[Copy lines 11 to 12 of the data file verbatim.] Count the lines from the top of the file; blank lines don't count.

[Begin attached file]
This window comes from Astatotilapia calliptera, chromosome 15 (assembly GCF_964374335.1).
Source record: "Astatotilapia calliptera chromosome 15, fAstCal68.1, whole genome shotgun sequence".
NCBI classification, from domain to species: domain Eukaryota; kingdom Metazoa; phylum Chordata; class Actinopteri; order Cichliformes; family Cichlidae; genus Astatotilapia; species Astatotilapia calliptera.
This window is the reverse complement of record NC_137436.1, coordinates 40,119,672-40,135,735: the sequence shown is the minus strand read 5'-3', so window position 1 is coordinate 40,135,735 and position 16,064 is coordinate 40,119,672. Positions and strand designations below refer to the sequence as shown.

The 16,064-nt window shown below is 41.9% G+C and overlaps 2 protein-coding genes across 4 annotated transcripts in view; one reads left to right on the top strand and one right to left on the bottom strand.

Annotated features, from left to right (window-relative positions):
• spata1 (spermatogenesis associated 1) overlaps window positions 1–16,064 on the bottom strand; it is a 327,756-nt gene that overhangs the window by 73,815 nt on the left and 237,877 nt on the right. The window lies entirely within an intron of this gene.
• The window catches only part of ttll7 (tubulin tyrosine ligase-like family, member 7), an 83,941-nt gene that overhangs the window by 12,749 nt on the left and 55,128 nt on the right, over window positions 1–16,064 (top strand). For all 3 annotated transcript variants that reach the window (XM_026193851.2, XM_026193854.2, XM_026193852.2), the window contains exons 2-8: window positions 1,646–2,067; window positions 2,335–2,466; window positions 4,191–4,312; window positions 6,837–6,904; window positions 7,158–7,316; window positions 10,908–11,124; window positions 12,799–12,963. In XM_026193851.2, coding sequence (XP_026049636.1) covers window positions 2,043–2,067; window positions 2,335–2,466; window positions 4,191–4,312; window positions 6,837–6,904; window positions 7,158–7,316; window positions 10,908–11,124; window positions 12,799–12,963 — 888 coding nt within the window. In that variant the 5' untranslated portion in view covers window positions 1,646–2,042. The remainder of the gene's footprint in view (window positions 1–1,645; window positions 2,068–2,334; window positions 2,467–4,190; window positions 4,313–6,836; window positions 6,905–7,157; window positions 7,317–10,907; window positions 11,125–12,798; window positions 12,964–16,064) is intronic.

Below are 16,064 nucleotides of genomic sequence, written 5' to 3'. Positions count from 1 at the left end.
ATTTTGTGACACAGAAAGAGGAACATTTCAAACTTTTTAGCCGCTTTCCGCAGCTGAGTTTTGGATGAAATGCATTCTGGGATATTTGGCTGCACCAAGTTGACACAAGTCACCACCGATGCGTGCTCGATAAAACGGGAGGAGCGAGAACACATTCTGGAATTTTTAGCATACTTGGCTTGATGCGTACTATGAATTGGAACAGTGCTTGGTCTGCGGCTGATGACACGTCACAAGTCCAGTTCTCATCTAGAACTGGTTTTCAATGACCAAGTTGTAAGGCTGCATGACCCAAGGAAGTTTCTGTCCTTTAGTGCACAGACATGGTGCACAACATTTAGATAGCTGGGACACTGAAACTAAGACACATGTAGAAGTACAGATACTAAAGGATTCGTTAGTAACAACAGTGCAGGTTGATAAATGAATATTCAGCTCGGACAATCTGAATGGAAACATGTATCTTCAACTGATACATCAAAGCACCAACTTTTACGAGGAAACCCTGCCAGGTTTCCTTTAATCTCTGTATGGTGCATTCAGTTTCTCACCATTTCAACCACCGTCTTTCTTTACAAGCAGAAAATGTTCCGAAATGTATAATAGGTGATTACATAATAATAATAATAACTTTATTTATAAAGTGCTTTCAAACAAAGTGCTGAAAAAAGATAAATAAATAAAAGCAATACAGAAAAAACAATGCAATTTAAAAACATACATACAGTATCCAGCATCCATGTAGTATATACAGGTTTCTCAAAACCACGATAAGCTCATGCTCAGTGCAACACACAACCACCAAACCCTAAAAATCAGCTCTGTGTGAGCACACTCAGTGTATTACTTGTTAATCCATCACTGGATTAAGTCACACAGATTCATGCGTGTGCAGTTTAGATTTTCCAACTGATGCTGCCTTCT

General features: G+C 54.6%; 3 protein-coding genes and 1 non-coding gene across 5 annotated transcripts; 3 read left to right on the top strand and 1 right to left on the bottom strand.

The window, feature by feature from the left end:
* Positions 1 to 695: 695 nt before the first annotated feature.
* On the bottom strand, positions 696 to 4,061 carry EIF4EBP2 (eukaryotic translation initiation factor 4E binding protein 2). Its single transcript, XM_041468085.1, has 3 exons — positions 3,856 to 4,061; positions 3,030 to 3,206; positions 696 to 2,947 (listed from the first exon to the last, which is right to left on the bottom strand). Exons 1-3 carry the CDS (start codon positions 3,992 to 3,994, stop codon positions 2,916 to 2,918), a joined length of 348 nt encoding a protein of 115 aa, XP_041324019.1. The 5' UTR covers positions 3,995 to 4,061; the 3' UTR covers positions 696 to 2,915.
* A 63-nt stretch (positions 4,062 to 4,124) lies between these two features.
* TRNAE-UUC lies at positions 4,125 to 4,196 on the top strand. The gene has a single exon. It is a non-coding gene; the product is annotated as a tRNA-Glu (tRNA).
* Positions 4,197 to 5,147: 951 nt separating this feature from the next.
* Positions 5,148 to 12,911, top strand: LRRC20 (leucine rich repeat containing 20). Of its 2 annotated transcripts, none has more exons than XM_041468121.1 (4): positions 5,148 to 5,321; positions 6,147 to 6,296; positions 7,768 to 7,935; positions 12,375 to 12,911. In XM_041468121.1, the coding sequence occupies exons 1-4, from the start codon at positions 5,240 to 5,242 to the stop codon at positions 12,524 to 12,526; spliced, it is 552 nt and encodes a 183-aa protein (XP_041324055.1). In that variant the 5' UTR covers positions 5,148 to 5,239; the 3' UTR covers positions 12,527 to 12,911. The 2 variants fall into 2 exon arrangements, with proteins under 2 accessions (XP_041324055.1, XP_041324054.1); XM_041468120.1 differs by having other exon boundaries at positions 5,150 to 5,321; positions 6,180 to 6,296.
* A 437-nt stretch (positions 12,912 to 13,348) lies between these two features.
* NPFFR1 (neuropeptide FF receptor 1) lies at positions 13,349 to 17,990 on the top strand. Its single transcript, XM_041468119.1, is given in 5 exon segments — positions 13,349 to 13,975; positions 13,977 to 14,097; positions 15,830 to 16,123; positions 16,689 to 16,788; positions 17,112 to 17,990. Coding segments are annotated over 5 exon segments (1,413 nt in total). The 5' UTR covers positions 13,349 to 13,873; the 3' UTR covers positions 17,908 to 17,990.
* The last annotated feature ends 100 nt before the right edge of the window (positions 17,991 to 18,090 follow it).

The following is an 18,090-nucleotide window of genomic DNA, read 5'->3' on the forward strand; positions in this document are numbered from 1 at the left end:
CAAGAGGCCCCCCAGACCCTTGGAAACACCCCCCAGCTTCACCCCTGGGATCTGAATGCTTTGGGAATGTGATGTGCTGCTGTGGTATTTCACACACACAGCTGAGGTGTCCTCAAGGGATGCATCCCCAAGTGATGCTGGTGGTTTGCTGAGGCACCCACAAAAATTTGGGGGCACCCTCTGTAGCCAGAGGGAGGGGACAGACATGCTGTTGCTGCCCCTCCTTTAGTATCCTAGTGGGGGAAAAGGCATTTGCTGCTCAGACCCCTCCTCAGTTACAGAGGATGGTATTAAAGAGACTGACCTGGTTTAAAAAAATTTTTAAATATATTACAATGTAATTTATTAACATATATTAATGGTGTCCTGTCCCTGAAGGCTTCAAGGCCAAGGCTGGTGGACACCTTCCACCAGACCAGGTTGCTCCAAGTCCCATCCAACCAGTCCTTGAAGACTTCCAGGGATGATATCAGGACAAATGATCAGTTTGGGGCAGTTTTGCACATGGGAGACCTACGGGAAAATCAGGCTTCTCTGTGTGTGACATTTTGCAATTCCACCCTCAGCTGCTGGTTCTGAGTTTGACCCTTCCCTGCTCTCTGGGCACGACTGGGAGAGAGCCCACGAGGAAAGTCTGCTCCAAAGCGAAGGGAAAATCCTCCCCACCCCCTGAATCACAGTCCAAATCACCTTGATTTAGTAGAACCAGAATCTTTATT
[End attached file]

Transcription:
General features: G+C 54.6%; 3 protein-coding genes and 1 non-coding gene across 5 annotated transcripts; 3 read left to right on the top strand and 1 right to left on the bottom strand.

The window, feature by feature from the left end: